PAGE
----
US State Legal Age to Babysit Minimum Working Age
Alabama No Minimum Age
Alaska No Minimum Age 16 Years Old
Arizona No Minimum Age 16 Years Old
Arkansas No Minimum Age 16 Years Old
California No Minimum Age 18 Years Old
Connecticut No Minimum Age 16 Years Old
Florida No Minimum Age
Hawaii No Minimum Age 18 Years Old
Idaho No Minimum Age 16 Years Old
Indiana No Minimum Age
Iowa No Minimum Age
Kentucky No Minimum Age
Louisiana No Minimum Age
Maine No Minimum Age 16 Years Old
Massachusetts No Minimum Age
Minnesota No Minimum Age 16 Years Old
Missouri No Minimum Age 16 Years Old
Montana No Minimum Age
Nebraska No Minimum Age
Nevada No Minimum Age 14 Years Old
New Hampshire No Minimum Age 18 Years Old
New Jersey No Minimum Age 16 Years Old
New York No Minimum Age 16 Years Old
Ohio No Minimum Age 16 Years Old
Oklahoma No Minimum Age
Pennsylvania No Minimum Age
Rhode Island No Minimum Age
South Carolina No Minimum Age 16 Years Old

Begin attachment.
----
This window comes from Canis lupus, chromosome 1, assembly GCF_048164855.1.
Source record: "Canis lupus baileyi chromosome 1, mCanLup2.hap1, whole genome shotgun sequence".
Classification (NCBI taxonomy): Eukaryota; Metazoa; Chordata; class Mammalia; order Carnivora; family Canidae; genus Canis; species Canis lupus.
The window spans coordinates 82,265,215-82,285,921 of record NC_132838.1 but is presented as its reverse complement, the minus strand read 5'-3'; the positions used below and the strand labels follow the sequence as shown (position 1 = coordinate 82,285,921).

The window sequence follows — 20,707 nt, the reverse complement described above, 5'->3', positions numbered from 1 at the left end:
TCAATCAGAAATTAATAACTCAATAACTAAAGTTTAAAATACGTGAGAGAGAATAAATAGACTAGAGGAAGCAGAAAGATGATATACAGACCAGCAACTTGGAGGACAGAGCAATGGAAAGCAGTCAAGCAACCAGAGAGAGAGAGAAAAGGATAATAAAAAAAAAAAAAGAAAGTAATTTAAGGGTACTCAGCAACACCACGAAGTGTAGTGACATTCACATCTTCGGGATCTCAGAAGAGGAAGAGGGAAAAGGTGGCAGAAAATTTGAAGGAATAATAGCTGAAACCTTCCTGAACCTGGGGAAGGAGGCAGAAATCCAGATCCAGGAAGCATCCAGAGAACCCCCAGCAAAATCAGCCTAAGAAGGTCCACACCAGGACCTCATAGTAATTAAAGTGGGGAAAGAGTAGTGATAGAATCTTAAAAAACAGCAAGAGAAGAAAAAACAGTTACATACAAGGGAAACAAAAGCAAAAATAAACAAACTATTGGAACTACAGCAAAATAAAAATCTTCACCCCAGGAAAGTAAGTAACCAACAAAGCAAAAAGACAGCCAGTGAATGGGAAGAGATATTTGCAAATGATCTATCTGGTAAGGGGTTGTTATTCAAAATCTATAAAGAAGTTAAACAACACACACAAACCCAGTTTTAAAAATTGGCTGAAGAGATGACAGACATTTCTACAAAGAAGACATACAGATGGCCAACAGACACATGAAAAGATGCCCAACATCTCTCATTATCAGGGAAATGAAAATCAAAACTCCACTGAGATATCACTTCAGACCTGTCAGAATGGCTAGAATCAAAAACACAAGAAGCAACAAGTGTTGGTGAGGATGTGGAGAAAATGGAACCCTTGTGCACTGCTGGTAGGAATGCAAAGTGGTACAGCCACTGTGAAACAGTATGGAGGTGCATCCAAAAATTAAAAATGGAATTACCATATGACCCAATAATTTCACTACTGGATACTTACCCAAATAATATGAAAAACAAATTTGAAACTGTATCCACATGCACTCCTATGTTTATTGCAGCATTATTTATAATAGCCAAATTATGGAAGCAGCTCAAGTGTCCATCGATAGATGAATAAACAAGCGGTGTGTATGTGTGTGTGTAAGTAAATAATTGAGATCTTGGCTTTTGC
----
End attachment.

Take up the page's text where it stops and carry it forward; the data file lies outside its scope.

South Dakota No Minimum Age
Texas No Minimum Age
Utah No Minimum Age 16 Years Old
Vermont No Minimum Age 16 Years Old
Virginia No Minimum Age 16 Years Old
West Virginia No Minimum Age
Wisconsin No Minimum Age 18 Years Old
Wyoming No Minimum Age
North Dakota No Minimum Age 14 Years Old
Georgia No Minimum Age
Maryland 13 Years Old
North Carolina No Minimum Age
Kansas No Minimum Age
Illinois 14 Years Old 12 Years Old
Colorado No Minimum Age 16 Years Old
Delaware No Minimum Age
Mississippi No Minimum Age
Michigan No Minimum Age
New Mexico No Minimum Age 16 Years Old
Oregon No Minimum Age 16 Years Old
Tennessee No Minimum Age
Washington No Minimum Age 18 Years Old
District of Columbia No Minimum Age

Readiness to Babysit